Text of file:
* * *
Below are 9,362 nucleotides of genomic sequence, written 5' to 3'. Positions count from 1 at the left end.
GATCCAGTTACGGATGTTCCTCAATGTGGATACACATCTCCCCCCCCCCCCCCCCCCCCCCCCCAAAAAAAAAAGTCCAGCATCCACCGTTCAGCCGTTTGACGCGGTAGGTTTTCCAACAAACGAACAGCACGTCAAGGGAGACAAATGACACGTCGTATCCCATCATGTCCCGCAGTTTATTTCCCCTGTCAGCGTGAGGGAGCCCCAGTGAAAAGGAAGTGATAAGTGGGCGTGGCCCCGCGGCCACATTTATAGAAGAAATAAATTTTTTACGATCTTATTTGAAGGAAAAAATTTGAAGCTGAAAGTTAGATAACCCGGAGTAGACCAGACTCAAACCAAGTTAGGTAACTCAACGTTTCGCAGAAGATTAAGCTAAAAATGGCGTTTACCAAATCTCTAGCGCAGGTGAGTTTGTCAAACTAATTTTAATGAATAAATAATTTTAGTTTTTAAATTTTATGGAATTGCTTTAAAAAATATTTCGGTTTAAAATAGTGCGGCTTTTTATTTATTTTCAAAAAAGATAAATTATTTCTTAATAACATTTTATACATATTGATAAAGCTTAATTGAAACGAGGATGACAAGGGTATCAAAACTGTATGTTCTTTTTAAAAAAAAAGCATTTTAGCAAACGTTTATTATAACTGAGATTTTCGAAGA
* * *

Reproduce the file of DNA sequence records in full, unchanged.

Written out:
Below are 9,362 nucleotides of genomic sequence, written 5' to 3'. Positions count from 1 at the left end.
GATCCAGTTACGGATGTTCCTCAATGTGGATACACATCTCCCCCCCCCCCCCCCCCCCCCCCCCAAAAAAAAAAGTCCAGCATCCACCGTTCAGCCGTTTGACGCGGTAGGTTTTCCAACAAACGAACAGCACGTCAAGGGAGACAAATGACACGTCGTATCCCATCATGTCCCGCAGTTTATTTCCCCTGTCAGCGTGAGGGAGCCCCAGTGAAAAGGAAGTGATAAGTGGGCGTGGCCCCGCGGCCACATTTATAGAAGAAATAAATTTTTTACGATCTTATTTGAAGGAAAAAATTTGAAGCTGAAAGTTAGATAACCCGGAGTAGACCAGACTCAAACCAAGTTAGGTAACTCAACGTTTCGCAGAAGATTAAGCTAAAAATGGCGTTTACCAAATCTCTAGCGCAGGTGAGTTTGTCAAACTAATTTTAATGAATAAATAATTTTAGTTTTTAAATTTTATGGAATTGCTTTAAAAAATATTTCGGTTTAAAATAGTGCGGCTTTTTATTTATTTTCAAAAAAGATAAATTATTTCTTAATAACATTTTATACATATTGATAAAGCTTAATTGAAACGAGGATGACAAGGGTATCAAAACTGTATGTTCTTTTTAAAAAAAAAGCATTTTAGCAAACGTTTATTATAACTGAGATTTTCGAAGA